As James Purdey & Sons open the doors of their brand new factory, Michael Yardley meets Purdey's craftsmen, who are responsible for upholding the gunmaker's international reputation


Purdey’s craftsmen have an international reputation for impeccability, and they uphold this as part of one of the most renowned bespoke gunmaking firms in the world. The Field meets the men behind Purdey’s famous guns.

For more on Purdey, take a look into their new factory in The Purdey factory in the 21st century, or read our latest gun review, the Purdey Woodward .410.



Started at Purdey aged 16 on 4 September, 1972. Apprenticed to Jack Aldous for five years as a barrelmaker, he completed his apprenticeship and worked for three years as a qualified barrelmaker. Then, in 1980, he retrained as an action maker under the tutelage of Ben Delay and he still actions to this day. At the same time, Butcher, who is also an over-and-under ejector man, is heavily involved in new designs and R&D work.

Favourite jobs: after 44 years’ service as one of Purdey’s craftsmen, too numerous to mention.


Purdey's craftsmen. Tony Smith

Although everyone knows Tony Smith as Tony, all of his barrels are stamped with his given initials, AS.

Started as one of Purdey’s craftsmen, aged 16, on 17 August. 1972 as an apprentice barrelmaker and was apprenticed under Brian Frost, who tragically died young. He finished his apprenticeship under Ted Comben. Smith completed his apprenticeship aged 21 and then undertook specialist training in double-rifle barrelmaking under Alf Harvey.

The most interesting job he has undertaken as one of Purdey’s craftsmen is a recent one: a .22 octagonal, single-barrel rifle the build of which tested his filing skills as keeping all eight sides square and concentric to the bore was a satisfying task. Although everybody knows him as Tony all of his barrels are stamped with his given initials, AS.


Joined Purdey as a finishing apprentice on 11 October, 1976 and was apprenticed under David Mitchell to become one of Purdey’s craftsmen.

Completed apprenticeship aged 21 in December, 1980. He undertook extra training as a side-by-side ejector man under David Smith from October 1983 to March 1985. He was promoted to side-by-side ejector shop and repair shop manager in 1995 and is currently GML (gunmaker leader) stage 1. He supervises all barrel, action, lock, and trigger and ejector production in the workshop and works with the proof house to see the guns through proof.

He has no particular favourite gun as all Purdeys are special but found the designing and reintroduction of a Purdey hammergun a satisfying project to be involved in.


Joined Purdey, aged 16, on 7 January, 1974 and was apprenticed under Kip O’Brien. He has only worked as a stocker and came into the trade as he had a love of shooting and guns. He completed his apprenticeship in July 1978. He currently has three apprentices who are working to become Purdey’s craftsmen.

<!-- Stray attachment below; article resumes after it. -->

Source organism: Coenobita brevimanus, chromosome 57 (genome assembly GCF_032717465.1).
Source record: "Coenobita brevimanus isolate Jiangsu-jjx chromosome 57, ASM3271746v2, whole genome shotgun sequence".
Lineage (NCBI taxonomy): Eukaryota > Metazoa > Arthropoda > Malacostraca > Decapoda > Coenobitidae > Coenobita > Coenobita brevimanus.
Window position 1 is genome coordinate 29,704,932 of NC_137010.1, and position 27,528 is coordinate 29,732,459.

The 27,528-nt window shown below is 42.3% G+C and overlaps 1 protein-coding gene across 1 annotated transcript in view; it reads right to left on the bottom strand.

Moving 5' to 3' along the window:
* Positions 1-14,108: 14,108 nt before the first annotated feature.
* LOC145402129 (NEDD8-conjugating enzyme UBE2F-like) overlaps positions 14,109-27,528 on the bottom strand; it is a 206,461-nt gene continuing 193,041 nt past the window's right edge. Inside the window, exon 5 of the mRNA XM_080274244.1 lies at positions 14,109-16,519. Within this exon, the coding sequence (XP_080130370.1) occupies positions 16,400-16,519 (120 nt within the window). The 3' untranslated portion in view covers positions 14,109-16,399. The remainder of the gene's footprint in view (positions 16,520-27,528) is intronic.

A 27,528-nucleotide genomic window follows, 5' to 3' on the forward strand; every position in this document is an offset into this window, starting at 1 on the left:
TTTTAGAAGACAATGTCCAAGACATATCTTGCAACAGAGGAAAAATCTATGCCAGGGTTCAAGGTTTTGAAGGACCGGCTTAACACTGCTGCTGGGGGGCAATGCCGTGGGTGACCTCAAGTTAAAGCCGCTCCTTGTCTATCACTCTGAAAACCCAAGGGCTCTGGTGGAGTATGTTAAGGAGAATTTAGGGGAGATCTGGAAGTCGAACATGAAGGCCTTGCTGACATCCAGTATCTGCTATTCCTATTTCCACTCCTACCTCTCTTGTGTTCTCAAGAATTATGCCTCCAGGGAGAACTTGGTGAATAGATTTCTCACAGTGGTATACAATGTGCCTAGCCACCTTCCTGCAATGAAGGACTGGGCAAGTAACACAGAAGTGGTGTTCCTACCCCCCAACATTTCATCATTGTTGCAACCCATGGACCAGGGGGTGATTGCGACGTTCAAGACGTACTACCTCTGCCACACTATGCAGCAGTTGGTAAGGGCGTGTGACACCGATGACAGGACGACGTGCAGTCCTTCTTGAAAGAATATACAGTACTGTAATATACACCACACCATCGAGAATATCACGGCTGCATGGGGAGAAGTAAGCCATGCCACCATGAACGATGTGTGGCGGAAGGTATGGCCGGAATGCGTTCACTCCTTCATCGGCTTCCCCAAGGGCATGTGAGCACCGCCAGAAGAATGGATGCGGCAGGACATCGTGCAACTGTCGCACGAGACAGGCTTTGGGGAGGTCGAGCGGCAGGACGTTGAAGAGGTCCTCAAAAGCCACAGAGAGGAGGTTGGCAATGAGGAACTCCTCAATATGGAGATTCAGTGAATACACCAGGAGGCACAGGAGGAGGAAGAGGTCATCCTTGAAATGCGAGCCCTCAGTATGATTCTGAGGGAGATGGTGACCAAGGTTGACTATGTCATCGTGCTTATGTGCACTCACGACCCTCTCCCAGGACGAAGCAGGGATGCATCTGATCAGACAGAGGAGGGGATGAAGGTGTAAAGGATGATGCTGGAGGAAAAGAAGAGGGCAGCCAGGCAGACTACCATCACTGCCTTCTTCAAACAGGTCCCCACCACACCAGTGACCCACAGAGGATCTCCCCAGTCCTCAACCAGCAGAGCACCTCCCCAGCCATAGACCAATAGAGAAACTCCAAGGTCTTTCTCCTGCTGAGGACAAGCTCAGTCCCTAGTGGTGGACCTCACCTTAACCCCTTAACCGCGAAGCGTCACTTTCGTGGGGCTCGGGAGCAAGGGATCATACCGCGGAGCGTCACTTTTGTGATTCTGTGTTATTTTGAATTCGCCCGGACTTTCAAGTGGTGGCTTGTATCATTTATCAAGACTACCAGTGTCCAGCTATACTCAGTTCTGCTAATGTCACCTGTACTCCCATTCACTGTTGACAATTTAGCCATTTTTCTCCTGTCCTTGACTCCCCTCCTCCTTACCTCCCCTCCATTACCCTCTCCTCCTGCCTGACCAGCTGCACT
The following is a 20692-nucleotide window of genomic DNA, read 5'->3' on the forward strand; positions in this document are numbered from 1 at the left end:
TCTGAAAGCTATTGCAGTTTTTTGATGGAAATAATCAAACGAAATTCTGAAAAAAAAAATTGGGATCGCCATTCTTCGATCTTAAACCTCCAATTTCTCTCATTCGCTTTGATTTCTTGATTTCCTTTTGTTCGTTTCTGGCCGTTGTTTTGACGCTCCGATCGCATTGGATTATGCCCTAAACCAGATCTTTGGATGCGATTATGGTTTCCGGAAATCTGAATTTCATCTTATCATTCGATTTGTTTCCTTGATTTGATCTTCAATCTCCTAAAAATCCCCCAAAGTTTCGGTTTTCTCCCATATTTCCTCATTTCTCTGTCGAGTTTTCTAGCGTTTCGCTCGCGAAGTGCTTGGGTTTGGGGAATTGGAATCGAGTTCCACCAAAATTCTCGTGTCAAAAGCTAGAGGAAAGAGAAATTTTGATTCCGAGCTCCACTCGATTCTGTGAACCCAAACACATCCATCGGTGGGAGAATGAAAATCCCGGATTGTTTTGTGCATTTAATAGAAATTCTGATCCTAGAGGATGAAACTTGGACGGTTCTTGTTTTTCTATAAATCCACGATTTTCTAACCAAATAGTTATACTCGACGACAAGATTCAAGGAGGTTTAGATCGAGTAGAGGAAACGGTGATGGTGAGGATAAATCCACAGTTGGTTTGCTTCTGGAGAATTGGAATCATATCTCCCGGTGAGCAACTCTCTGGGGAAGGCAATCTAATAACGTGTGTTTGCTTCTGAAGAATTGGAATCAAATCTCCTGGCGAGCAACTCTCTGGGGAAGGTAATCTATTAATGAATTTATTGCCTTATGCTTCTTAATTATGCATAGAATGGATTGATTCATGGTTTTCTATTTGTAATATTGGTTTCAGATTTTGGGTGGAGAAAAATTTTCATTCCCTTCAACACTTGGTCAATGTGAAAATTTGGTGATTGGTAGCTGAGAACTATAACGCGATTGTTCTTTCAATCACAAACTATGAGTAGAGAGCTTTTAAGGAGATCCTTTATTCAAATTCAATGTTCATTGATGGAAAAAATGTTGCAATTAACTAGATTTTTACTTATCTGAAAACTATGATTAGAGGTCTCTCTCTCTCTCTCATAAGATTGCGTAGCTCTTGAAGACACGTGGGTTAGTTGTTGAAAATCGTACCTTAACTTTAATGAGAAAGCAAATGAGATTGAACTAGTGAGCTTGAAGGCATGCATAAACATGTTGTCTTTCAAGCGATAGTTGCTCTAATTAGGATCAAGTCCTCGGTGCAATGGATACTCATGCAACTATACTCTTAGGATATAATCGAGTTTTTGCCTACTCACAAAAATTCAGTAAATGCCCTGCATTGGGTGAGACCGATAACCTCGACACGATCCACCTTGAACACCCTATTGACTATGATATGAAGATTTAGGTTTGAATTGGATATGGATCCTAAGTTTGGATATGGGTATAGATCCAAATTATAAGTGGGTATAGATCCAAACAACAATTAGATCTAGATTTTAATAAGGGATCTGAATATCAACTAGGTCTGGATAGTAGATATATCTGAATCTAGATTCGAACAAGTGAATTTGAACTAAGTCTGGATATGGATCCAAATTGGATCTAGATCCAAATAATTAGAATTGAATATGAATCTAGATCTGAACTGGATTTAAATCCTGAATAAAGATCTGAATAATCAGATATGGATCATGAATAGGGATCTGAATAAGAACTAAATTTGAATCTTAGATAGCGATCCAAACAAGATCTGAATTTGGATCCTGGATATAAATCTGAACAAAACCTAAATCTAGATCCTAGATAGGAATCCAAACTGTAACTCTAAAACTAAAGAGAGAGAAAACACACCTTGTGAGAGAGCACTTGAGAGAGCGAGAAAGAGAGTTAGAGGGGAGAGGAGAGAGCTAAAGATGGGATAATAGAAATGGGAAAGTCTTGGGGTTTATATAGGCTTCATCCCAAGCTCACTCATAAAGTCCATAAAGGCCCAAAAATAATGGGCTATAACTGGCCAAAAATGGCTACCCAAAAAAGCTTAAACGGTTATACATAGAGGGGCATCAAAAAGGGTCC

His favourite ever gun was a single-barrelled trap gun but he has always taken great pleasure in making larger rifles, especially the .600 double-barrelled rifles.


Purdey's craftsmen. Tony Maidment

Tony Maidment beat 300 applicants to obtain his post as engraver.

Maidment started his career engraving at the New Malden-based engravers and printers, Bradbury Wilkinson & Co, when he was 16. His father worked the banknote cutting machines and when Maidment showed an early talent for drawing, he persuaded his son to apply for an engraving apprenticeship at the firm. He beat 300 applicants to obtain the post as one of Purdey’s craftsmen.

He engraved his first Purdey 20 years ago and moved into gun engraving as banknotes were no longer being done on steel. He found that gunmaking offered both the freedom of design and high level of craftsmanship that he cherished. While now he uses a microscope he started with an eyeglass and the traditional tools. His favourite work is a rifle currently in production, which has the scale and scope to allow for the ideal proportions of the classic rose-and-scroll engraving.


Bayliss is a Chartered Mechanical Engineer by qualification and has spent his working life in engineering and production, developing skills for “continuous improvement”.

In his first role, working for IMI in Birmingham, he visited the Eley cartridge production facility and saw its first robot pallet loader.

Since joining Purdey in February 2012, he has set about nurturing and developing the workshop and machine shop, supporting Purdey’s craftsmen to ensure a long and successful future for the famous gun- and riflemaker. A strong emphasis on recruiting apprentices coupled with the new factory and process development is set to ensure a bright future.

Favourite guns: while always impressed by the traditional side-by-side with rose-and-scroll engraving and colour-case finish, he is fascinated by the unusual guns Purdey is asked to make with the 10-bore rifled choke being one of several that stood out in the past few years. These offer great opportunities for Purdey’s craftsmen to test their skills and continue their lifelong learning.